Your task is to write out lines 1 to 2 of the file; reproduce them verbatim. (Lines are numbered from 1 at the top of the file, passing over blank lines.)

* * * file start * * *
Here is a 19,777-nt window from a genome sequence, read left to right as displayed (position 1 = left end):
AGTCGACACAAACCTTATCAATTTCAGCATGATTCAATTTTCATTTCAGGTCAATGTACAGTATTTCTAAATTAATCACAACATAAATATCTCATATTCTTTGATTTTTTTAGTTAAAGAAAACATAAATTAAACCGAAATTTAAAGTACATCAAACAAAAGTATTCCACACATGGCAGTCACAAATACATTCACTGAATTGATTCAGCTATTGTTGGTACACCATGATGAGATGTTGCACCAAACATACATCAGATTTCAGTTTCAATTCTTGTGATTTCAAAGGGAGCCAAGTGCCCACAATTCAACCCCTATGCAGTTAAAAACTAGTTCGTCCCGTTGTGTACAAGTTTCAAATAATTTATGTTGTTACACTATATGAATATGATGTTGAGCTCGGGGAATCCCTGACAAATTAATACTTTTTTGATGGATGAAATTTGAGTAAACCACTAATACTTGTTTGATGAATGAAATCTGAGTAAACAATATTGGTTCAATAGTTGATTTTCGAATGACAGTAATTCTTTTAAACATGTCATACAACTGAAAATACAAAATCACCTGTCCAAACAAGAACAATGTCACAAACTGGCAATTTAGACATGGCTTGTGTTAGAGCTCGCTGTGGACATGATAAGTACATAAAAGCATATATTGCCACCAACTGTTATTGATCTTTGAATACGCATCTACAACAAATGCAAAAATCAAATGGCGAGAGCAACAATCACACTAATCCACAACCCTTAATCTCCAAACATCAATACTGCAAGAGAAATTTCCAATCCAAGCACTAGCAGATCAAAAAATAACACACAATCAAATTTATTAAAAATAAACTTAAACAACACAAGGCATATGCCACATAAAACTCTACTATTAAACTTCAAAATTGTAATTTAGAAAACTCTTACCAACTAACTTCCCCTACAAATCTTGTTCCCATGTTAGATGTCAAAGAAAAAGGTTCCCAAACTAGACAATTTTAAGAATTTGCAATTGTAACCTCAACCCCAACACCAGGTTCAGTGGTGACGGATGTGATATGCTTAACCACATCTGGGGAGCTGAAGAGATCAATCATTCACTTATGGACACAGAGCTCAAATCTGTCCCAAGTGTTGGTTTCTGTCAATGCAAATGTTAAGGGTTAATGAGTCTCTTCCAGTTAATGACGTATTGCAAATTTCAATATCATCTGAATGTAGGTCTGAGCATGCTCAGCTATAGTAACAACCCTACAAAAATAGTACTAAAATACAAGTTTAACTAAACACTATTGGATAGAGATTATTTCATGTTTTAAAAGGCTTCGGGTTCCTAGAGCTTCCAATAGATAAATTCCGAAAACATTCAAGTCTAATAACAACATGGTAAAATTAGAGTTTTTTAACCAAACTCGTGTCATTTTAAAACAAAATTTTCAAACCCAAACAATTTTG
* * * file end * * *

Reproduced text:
Here is a 19,777-nt window from a genome sequence, read left to right as displayed (position 1 = left end):
AGTCGACACAAACCTTATCAATTTCAGCATGATTCAATTTTCATTTCAGGTCAATGTACAGTATTTCTAAATTAATCACAACATAAATATCTCATATTCTTTGATTTTTTTAGTTAAAGAAAACATAAATTAAACCGAAATTTAAAGTACATCAAACAAAAGTATTCCACACATGGCAGTCACAAATACATTCACTGAATTGATTCAGCTATTGTTGGTACACCATGATGAGATGTTGCACCAAACATACATCAGATTTCAGTTTCAATTCTTGTGATTTCAAAGGGAGCCAAGTGCCCACAATTCAACCCCTATGCAGTTAAAAACTAGTTCGTCCCGTTGTGTACAAGTTTCAAATAATTTATGTTGTTACACTATATGAATATGATGTTGAGCTCGGGGAATCCCTGACAAATTAATACTTTTTTGATGGATGAAATTTGAGTAAACCACTAATACTTGTTTGATGAATGAAATCTGAGTAAACAATATTGGTTCAATAGTTGATTTTCGAATGACAGTAATTCTTTTAAACATGTCATACAACTGAAAATACAAAATCACCTGTCCAAACAAGAACAATGTCACAAACTGGCAATTTAGACATGGCTTGTGTTAGAGCTCGCTGTGGACATGATAAGTACATAAAAGCATATATTGCCACCAACTGTTATTGATCTTTGAATACGCATCTACAACAAATGCAAAAATCAAATGGCGAGAGCAACAATCACACTAATCCACAACCCTTAATCTCCAAACATCAATACTGCAAGAGAAATTTCCAATCCAAGCACTAGCAGATCAAAAAATAACACACAATCAAATTTATTAAAAATAAACTTAAACAACACAAGGCATATGCCACATAAAACTCTACTATTAAACTTCAAAATTGTAATTTAGAAAACTCTTACCAACTAACTTCCCCTACAAATCTTGTTCCCATGTTAGATGTCAAAGAAAAAGGTTCCCAAACTAGACAATTTTAAGAATTTGCAATTGTAACCTCAACCCCAACACCAGGTTCAGTGGTGACGGATGTGATATGCTTAACCACATCTGGGGAGCTGAAGAGATCAATCATTCACTTATGGACACAGAGCTCAAATCTGTCCCAAGTGTTGGTTTCTGTCAATGCAAATGTTAAGGGTTAATGAGTCTCTTCCAGTTAATGACGTATTGCAAATTTCAATATCATCTGAATGTAGGTCTGAGCATGCTCAGCTATAGTAACAACCCTACAAAAATAGTACTAAAATACAAGTTTAACTAAACACTATTGGATAGAGATTATTTCATGTTTTAAAAGGCTTCGGGTTCCTAGAGCTTCCAATAGATAAATTCCGAAAACATTCAAGTCTAATAACAACATGGTAAAATTAGAGTTTTTTAACCAAACTCGTGTCATTTTAAAACAAAATTTTCAAACCCAAACAATTTTG